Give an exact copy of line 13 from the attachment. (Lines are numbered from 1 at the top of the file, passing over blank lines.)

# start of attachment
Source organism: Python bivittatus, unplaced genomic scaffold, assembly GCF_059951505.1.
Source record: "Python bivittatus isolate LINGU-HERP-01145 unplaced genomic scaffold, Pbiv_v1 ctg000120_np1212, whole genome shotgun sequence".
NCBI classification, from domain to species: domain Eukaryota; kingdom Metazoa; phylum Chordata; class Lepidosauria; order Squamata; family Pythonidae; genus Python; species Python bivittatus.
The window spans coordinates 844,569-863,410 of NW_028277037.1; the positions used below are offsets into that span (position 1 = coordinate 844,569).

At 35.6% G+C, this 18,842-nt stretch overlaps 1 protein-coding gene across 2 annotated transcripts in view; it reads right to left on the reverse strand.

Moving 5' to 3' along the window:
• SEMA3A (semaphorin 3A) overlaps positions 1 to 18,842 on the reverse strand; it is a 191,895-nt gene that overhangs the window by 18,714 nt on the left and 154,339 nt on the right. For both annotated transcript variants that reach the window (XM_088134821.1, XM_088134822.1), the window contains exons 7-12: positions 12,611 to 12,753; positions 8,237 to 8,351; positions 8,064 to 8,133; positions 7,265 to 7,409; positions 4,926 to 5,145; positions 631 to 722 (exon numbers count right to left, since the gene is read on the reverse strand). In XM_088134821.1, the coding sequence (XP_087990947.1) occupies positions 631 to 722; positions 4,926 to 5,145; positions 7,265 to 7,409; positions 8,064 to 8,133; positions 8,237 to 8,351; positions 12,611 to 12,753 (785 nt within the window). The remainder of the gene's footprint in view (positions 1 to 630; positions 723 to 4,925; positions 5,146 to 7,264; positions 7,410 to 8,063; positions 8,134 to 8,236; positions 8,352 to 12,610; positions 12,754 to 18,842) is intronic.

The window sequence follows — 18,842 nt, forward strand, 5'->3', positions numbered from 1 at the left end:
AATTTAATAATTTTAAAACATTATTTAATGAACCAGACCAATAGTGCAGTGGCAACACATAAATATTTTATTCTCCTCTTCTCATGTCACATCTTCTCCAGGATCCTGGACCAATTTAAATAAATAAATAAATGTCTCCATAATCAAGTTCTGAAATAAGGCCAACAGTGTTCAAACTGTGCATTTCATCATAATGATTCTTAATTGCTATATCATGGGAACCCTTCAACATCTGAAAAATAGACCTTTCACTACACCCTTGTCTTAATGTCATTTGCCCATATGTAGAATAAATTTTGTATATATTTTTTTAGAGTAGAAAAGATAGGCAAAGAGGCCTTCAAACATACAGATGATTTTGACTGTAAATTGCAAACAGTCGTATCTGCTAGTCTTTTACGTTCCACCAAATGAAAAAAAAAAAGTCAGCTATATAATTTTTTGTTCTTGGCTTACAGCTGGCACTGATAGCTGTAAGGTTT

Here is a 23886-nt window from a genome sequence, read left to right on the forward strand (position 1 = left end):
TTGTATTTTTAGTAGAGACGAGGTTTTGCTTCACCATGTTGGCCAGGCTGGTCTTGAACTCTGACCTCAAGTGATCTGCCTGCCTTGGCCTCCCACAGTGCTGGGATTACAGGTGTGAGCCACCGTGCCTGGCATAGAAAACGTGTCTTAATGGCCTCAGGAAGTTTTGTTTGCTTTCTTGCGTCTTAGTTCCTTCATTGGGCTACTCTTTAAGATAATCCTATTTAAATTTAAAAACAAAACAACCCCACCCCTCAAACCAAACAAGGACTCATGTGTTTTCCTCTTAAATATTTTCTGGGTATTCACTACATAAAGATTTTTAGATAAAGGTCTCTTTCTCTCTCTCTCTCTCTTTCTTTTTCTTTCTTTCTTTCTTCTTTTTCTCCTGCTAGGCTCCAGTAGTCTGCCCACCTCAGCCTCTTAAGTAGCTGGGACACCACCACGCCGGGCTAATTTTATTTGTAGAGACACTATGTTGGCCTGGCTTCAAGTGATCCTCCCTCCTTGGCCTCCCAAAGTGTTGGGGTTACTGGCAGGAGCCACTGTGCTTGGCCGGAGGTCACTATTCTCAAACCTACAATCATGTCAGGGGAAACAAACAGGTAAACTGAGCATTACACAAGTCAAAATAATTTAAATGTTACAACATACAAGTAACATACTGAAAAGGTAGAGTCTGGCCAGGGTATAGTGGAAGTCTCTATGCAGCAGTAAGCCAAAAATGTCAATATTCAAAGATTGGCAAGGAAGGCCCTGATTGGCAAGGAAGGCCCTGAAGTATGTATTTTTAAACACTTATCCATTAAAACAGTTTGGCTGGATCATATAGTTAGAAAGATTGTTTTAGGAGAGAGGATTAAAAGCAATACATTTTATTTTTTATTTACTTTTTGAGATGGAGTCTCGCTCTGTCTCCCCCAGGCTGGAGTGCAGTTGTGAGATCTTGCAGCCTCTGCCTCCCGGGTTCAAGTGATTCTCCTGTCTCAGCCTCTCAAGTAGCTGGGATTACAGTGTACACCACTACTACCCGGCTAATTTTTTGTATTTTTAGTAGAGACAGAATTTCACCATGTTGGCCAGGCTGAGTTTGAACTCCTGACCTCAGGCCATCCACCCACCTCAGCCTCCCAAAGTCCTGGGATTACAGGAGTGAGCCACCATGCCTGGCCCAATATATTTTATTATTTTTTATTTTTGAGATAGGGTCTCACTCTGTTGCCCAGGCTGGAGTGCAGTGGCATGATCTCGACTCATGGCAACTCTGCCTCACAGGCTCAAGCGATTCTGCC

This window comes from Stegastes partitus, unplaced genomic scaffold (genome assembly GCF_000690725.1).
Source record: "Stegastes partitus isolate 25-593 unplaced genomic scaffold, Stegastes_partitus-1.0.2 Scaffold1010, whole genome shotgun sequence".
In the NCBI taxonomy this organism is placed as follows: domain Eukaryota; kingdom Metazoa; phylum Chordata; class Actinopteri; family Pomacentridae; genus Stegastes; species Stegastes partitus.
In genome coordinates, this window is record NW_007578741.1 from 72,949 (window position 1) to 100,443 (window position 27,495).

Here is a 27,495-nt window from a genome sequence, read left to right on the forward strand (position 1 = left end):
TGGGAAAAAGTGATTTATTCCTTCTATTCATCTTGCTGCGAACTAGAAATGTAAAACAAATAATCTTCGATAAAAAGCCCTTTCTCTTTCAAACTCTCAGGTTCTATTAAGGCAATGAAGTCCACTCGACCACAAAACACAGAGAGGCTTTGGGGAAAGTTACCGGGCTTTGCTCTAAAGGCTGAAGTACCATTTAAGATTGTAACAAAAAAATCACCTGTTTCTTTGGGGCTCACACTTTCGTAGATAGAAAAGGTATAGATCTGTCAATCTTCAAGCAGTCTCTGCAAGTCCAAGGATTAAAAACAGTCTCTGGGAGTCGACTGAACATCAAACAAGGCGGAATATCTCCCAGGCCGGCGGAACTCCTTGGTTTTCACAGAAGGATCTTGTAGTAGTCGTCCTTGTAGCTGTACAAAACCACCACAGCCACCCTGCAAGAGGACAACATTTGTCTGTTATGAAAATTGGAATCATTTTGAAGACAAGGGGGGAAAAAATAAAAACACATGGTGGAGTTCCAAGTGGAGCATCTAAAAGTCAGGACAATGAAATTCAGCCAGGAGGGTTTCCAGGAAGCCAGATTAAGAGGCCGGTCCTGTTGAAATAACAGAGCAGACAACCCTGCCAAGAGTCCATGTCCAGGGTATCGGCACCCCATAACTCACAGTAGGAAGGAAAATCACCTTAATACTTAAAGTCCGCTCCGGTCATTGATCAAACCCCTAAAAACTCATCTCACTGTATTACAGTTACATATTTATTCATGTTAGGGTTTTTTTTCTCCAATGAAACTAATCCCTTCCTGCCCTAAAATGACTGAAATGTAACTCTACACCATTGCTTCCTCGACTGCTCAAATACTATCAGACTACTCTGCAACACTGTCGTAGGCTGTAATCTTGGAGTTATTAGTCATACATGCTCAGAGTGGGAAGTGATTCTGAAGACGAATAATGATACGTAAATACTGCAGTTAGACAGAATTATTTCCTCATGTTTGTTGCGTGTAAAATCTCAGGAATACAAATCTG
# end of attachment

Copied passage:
Source record: "Stegastes partitus isolate 25-593 unplaced genomic scaffold, Stegastes_partitus-1.0.2 Scaffold1010, whole genome shotgun sequence".